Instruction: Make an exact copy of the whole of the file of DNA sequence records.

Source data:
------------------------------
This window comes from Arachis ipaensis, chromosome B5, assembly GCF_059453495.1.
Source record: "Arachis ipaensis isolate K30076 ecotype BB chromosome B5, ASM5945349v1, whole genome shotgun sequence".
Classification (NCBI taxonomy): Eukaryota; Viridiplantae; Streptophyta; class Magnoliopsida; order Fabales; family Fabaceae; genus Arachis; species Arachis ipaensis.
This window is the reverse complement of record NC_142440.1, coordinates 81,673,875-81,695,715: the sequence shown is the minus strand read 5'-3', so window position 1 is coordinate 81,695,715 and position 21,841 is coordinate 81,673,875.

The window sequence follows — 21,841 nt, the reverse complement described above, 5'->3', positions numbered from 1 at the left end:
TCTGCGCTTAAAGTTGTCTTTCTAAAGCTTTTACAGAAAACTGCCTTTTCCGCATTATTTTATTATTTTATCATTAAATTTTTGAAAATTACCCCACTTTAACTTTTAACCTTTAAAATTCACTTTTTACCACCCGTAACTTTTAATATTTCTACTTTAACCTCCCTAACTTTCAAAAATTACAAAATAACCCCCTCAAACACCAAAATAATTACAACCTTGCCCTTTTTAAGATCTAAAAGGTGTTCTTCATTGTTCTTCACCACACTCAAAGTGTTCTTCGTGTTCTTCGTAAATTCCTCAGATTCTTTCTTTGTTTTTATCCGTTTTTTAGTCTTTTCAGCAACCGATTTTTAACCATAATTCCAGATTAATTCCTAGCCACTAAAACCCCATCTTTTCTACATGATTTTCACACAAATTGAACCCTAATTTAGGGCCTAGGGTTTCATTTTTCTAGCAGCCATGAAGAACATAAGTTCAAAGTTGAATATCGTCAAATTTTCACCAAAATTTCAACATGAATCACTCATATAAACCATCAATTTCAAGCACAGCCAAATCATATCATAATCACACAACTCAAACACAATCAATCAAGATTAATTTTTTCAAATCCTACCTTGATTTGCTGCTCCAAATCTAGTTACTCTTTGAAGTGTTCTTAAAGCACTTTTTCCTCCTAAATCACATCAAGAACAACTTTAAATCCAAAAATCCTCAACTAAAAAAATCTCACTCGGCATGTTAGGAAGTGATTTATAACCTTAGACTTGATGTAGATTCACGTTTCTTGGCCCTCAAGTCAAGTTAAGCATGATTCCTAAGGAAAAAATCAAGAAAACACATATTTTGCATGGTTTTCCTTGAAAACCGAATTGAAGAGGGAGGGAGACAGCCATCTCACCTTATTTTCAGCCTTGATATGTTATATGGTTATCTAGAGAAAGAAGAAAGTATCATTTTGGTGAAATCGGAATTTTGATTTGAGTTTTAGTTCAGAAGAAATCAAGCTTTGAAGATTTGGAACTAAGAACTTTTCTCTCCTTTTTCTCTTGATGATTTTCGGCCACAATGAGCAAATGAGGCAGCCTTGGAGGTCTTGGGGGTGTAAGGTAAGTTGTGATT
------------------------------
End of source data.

This window comes from Arachis ipaensis, chromosome B5, assembly GCF_059453495.1.
Source record: "Arachis ipaensis isolate K30076 ecotype BB chromosome B5, ASM5945349v1, whole genome shotgun sequence".
Classification (NCBI taxonomy): Eukaryota; Viridiplantae; Streptophyta; class Magnoliopsida; order Fabales; family Fabaceae; genus Arachis; species Arachis ipaensis.
This window is the reverse complement of record NC_142440.1, coordinates 81,673,875-81,695,715: the sequence shown is the minus strand read 5'-3', so window position 1 is coordinate 81,695,715 and position 21,841 is coordinate 81,673,875.

The window sequence follows — 21,841 nt, the reverse complement described above, 5'->3', positions numbered from 1 at the left end:
TCTGCGCTTAAAGTTGTCTTTCTAAAGCTTTTACAGAAAACTGCCTTTTCCGCATTATTTTATTATTTTATCATTAAATTTTTGAAAATTACCCCACTTTAACTTTTAACCTTTAAAATTCACTTTTTACCACCCGTAACTTTTAATATTTCTACTTTAACCTCCCTAACTTTCAAAAATTACAAAATAACCCCCTCAAACACCAAAATAATTACAACCTTGCCCTTTTTAAGATCTAAAAGGTGTTCTTCATTGTTCTTCACCACACTCAAAGTGTTCTTCGTGTTCTTCGTAAATTCCTCAGATTCTTTCTTTGTTTTTATCCGTTTTTTAGTCTTTTCAGCAACCGATTTTTAACCATAATTCCAGATTAATTCCTAGCCACTAAAACCCCATCTTTTCTACATGATTTTCACACAAATTGAACCCTAATTTAGGGCCTAGGGTTTCATTTTTCTAGCAGCCATGAAGAACATAAGTTCAAAGTTGAATATCGTCAAATTTTCACCAAAATTTCAACATGAATCACTCATATAAACCATCAATTTCAAGCACAGCCAAATCATATCATAATCACACAACTCAAACACAATCAATCAAGATTAATTTTTTCAAATCCTACCTTGATTTGCTGCTCCAAATCTAGTTACTCTTTGAAGTGTTCTTAAAGCACTTTTTCCTCCTAAATCACATCAAGAACAACTTTAAATCCAAAAATCCTCAACTAAAAAAATCTCACTCGGCATGTTAGGAAGTGATTTATAACCTTAGACTTGATGTAGATTCACGTTTCTTGGCCCTCAAGTCAAGTTAAGCATGATTCCTAAGGAAAAAATCAAGAAAACACATATTTTGCATGGTTTTCCTTGAAAACCGAATTGAAGAGGGAGGGAGACAGCCATCTCACCTTATTTTCAGCCTTGATATGTTATATGGTTATCTAGAGAAAGAAGAAAGTATCATTTTGGTGAAATCGGAATTTTGATTTGAGTTTTAGTTCAGAAGAAATCAAGCTTTGAAGATTTGGAACTAAGAACTTTTCTCTCCTTTTTCTCTTGATGATTTTCGGCCACAATGAGCAAATGAGGCAGCCTTGGAGGTCTTGGGGGTGTAAGGTAAGTTGTGATT